The sustainability and reliability of access to water is one of the biggest challenges in the water sector. More than 1 billion people rely on hand pumps for their water supply. In Tanzania, it is estimated that more than 30000 water points are non-functional across the country, and in certain regions 30 to 50 percent of water sources are broken and abandoned. These water points would be sufficient to provide access to water for an estimated 7.5 million people. There is an urgent need for innovative new solutions for cost-effective and sustainable water supply. While several million US dollars are invested annually in new water systems, it is often forgotten that follow-up repairs over the years are necessary to keep supply systems operating in a sustainable manner.
MSABI has developed an integrated solution to provide reliable, sustainable and lifelong access to water to underserved rural and peri-urban African communities and is currently rolling out an innovative subscription-based water point maintenance service called Pump for Life. The service guarantees access to water against the payment of a fee. About 175 water points and 37000 users benefit from the programme, and access to water is highly reliable (99% uptime). Maintenance is carried out by a network of decentralised mechanical centres at key locations. All operations are digitally recorded (more than 12000 so far) and the data is used to improve services and profitability.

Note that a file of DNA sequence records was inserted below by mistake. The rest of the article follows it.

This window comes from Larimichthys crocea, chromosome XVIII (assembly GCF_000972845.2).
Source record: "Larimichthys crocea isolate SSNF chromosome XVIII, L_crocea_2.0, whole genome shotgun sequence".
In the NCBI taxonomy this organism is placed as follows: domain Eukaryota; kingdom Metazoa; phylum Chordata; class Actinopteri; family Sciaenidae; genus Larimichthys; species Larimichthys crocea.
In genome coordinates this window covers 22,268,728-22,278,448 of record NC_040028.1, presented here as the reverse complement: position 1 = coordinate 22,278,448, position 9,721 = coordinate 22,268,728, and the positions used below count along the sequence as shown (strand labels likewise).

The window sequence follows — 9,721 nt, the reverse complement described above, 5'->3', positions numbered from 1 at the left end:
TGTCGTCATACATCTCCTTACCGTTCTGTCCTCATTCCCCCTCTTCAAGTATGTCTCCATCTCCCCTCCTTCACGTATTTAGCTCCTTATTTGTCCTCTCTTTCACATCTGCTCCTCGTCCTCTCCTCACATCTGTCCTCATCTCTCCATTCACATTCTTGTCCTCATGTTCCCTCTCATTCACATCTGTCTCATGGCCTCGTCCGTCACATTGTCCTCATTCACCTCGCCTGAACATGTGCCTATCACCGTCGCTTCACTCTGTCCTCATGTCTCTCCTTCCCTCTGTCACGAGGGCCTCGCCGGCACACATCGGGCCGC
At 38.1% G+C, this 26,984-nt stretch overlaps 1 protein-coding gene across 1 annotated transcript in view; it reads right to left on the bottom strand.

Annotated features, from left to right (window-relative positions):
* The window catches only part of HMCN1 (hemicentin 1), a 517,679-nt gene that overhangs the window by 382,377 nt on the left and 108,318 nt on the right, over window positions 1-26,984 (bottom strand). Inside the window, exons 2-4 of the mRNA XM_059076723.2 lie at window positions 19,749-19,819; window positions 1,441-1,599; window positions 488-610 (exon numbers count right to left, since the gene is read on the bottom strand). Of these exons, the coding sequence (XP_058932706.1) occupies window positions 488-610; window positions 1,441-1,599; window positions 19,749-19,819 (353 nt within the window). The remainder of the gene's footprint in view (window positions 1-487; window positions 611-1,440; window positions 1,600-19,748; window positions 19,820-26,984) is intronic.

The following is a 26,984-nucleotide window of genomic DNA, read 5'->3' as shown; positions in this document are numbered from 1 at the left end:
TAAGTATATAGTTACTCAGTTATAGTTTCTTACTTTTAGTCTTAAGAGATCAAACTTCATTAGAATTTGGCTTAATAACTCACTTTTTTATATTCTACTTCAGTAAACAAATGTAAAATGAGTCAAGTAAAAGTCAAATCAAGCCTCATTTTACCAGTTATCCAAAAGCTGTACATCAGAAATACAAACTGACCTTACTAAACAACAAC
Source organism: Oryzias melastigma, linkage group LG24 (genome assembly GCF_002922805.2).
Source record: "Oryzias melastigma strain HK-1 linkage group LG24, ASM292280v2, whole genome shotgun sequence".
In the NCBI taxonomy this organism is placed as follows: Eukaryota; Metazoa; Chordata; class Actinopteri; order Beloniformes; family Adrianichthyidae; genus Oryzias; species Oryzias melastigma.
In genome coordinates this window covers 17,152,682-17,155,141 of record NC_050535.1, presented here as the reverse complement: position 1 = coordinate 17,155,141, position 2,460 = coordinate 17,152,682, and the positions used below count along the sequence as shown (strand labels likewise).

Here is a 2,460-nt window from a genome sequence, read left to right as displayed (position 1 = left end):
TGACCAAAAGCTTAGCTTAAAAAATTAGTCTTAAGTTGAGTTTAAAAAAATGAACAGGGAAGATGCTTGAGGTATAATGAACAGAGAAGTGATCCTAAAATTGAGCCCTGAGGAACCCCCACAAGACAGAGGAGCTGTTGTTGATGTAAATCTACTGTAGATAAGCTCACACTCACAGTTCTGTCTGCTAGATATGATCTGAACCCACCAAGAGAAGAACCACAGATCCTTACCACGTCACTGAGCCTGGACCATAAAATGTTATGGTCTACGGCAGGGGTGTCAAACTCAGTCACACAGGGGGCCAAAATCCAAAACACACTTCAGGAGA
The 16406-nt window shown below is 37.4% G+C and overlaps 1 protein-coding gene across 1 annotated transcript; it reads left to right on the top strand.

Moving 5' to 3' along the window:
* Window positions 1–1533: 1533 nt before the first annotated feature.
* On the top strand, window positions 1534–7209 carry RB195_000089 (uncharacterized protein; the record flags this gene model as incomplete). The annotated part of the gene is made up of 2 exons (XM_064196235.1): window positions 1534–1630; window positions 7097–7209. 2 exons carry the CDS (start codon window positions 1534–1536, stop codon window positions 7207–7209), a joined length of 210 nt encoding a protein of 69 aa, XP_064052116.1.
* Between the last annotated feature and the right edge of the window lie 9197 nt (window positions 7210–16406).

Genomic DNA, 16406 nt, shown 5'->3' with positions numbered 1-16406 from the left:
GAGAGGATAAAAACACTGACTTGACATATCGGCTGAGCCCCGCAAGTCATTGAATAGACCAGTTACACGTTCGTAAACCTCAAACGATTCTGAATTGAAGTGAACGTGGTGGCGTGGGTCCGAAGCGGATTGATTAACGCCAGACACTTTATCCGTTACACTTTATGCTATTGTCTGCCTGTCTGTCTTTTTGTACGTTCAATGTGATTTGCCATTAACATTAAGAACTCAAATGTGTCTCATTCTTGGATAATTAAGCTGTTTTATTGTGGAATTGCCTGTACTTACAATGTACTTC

The work will be carried out in the districts of Malinyi, Kilombero and Ulanga (Kilombero Valley) of the Morogoro region, whereby we will mainly focus on Kilombero district. Kilombero is a district of the Morogoro region in Tanzania with the administrative headquarters in Ifakara.
About 4000 users will benefit from the repaired water points. The technologies used are built locally by local businesses and technicians using locally available materials or materials sourced through established and efficient supply chains. This makes the services more affordable, supports the local economy and improves the sustainability of the results.
The improved functionality of safe water points will have a positive impact on the health, well-being and livelihoods of communities. Children under the age of five in particular will see improved development and a reduced likelihood of contracting waterborne diseases. Children and women will also benefit, as they are often burdened with the responsibility of fetching water.
Local partner organisation
MSABI is a registered NGO specialising in the implementation of water, sanitation and hygiene (WASH) programmes in rural areas in Tanzania. The measures are tailored to the local ecological, technical and social conditions. A local team is combined with international experts. MSABI works together with international donors and research institutions.
Februar bis Juli 2023
Luca Wesel, WasserStiftung